Q: What’s the difference between Spotify and iTunes for my iPhone?
A: One of Europe’s most popular music services, Spotify — http://spotify.com — recently launched its service in the United States, and many are characterizing it as an iTunes killer.
While the service is certainly very interesting, I’m not sure I’d be forecasting the end of Apple’s music cash cow just yet, although it’s easy to see why it might stop some iTunes customers from buying the next big CD to hit the charts.
There are three different levels of service from Spotify: Free, unlimited and premium.
The free service, which is by invitation only in the U.S. at the moment, provides unlimited access to the entire music library (they claim over 15 million songs) from any computer that has the application installed on it — you can get it here: http://www.spotify.com/us/download ... Spotify can also pull in your existing music collection from iTunes, Windows Media Player, etc., so you can create playlists that combine both libraries.
At first, it feels like you are using one of those old illegal downloading networks, because you can instantly access virtually any popular song or album that you can think of and it’s free.
The catch is that the free access works for a limited time (rumored to be six months) and it plays ads in between tracks on occasion (a la Pandora’s free service). It also only works on a computer connected to the Internet (no mobile devices).
The unlimited service ($4.99 per month) gets rid of the commercials and allows you unlimited access to the entire library even if you travel abroad (the free service can only be used for 14 days abroad).
This is where it gets interesting: the premium service ($9.99 per month). In addition to all of the unlimited features, you can play your music on up to three mobile devices (smart phone, tablets, etc.), access their enhanced-quality streams and create offline playlists for when you don’t have Internet access.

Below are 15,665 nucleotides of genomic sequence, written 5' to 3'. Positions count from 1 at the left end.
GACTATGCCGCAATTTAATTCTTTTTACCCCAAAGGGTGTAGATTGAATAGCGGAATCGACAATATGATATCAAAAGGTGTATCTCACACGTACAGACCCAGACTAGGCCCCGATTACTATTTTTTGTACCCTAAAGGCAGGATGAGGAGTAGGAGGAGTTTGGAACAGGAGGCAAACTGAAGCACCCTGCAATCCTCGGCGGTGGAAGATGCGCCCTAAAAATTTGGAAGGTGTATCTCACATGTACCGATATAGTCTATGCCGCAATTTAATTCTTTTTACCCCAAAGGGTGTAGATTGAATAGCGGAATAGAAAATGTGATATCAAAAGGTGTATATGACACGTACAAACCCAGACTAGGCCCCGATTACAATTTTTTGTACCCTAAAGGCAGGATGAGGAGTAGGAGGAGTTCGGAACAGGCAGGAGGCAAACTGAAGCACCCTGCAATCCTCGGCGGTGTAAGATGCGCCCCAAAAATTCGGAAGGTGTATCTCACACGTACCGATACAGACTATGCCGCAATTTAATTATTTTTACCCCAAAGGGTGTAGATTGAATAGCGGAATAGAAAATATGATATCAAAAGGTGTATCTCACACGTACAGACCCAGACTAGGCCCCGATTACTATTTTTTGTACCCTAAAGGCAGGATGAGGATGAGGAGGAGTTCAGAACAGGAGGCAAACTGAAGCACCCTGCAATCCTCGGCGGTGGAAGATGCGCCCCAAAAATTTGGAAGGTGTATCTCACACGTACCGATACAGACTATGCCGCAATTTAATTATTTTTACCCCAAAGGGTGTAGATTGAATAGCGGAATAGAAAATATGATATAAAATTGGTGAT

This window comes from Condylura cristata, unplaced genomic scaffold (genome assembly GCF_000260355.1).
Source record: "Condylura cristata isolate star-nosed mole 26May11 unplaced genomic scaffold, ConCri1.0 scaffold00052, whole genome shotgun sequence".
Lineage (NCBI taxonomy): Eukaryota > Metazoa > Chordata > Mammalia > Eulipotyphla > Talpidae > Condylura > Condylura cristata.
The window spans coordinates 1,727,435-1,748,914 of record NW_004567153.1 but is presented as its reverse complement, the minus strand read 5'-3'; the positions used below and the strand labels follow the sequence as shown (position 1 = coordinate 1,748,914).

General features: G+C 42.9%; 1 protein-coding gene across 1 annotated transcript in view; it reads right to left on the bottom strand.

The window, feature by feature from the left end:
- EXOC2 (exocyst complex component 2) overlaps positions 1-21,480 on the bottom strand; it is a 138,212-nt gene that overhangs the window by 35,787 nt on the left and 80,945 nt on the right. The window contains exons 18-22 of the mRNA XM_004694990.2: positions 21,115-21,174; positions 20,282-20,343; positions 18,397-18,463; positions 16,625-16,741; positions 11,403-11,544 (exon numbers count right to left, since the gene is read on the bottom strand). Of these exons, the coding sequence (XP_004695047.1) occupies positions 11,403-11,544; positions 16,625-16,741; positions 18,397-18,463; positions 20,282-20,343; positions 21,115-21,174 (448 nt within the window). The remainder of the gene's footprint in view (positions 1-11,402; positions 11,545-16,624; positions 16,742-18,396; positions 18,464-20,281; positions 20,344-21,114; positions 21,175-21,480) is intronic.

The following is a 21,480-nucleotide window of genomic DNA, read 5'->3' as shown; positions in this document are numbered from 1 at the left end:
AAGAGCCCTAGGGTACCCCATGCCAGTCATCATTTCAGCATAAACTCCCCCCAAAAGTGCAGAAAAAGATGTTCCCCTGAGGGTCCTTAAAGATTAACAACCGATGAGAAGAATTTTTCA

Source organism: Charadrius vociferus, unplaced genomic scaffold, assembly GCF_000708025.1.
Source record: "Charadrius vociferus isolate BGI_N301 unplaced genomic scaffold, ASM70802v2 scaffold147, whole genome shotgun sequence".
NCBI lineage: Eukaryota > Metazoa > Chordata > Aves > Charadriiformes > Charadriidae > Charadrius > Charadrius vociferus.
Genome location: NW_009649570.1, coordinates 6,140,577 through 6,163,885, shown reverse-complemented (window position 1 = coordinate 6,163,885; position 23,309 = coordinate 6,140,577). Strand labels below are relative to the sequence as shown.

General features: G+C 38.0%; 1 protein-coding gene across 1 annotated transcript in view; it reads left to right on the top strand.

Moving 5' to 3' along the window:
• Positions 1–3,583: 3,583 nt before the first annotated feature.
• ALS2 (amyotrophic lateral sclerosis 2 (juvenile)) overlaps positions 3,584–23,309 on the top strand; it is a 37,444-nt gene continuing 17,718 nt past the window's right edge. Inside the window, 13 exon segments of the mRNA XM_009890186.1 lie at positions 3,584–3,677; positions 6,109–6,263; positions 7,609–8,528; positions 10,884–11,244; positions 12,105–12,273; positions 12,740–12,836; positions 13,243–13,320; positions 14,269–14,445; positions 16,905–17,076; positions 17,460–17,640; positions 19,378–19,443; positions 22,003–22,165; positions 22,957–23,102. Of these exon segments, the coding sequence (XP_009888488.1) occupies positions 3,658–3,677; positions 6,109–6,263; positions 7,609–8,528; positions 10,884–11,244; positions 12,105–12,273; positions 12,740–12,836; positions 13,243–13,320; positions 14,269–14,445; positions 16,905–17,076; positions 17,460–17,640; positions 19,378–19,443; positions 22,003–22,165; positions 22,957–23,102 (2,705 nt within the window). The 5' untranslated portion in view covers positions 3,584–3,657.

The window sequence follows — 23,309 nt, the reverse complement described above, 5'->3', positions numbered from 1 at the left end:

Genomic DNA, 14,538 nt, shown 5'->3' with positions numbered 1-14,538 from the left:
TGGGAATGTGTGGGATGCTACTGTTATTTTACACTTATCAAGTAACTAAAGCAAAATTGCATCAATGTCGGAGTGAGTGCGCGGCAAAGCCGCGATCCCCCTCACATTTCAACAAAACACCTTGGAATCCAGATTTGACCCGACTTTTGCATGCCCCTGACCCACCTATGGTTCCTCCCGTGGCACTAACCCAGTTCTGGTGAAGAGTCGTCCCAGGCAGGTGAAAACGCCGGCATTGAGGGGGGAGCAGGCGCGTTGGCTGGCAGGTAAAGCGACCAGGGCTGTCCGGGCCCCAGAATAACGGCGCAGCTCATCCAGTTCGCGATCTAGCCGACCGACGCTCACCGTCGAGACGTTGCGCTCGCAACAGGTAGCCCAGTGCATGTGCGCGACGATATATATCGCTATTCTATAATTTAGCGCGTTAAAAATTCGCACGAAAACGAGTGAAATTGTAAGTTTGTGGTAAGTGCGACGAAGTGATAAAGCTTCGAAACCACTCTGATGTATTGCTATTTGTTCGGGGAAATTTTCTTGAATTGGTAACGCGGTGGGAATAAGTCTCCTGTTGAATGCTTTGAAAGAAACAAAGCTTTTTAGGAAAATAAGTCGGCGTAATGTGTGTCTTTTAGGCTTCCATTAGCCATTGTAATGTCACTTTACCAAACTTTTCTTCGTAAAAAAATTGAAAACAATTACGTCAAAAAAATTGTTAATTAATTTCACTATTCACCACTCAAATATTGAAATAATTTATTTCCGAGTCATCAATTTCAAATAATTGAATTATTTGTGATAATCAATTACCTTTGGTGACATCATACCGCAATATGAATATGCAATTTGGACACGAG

You can only stream songs from one device at a time, but if you create playlists and get your mobile devices synced up (which is extremely easy to do) it’s quite possible to have a single account for an entire family. Each mobile device can have up to 3,333 songs from the streaming catalogue for offline use.
This could be great news for parents with teenagers that are burning a hole through a credit card every month buying songs and albums from iTunes. For the cost of one album per month on iTunes, you can provide your teen with a music library that would take a lifetime to listen to that they can legally have on their iPod Touch, iPhone or Android devices (go to http://m.spotify.com for mobile apps).
Another side benefit is that your teen won’t need to go to shady websites that often are often laden with malicious files and virus code to get their music fix.
The primary difference between the two music systems is that iTunes is designed to work with music you own while Spotify offers various methods for streaming and downloading their 15-million song library that you essentially rent.
At first glance, most music fanatics would scoff at the idea of not owning the music that they are listening to, but Spotify might actually be worth considering, especially if you like discovering new music.
Spotify seems to have figured out how to make your music listening very social as well, with a very simple Facebook integration built into the computer app that allows you to easily see what your friends are listening to (another great way to find new music).
If your friends have made their playlists public, you can easily select them for offline use on your own mobile devices with a click of the mouse.
If you know anyone that has paid for an account, they get five invitations to send to their friends, so start searching your Facebook friends to see who you need to cozy up to!
• Ken Colburn is president of Data Doctors Computer Services and host of the “Computer Corner” radio show, noon Saturdays on KTAR 92.3 FM or at www.datadoctors.com/radio. Readers may send questions to firstname.lastname@example.org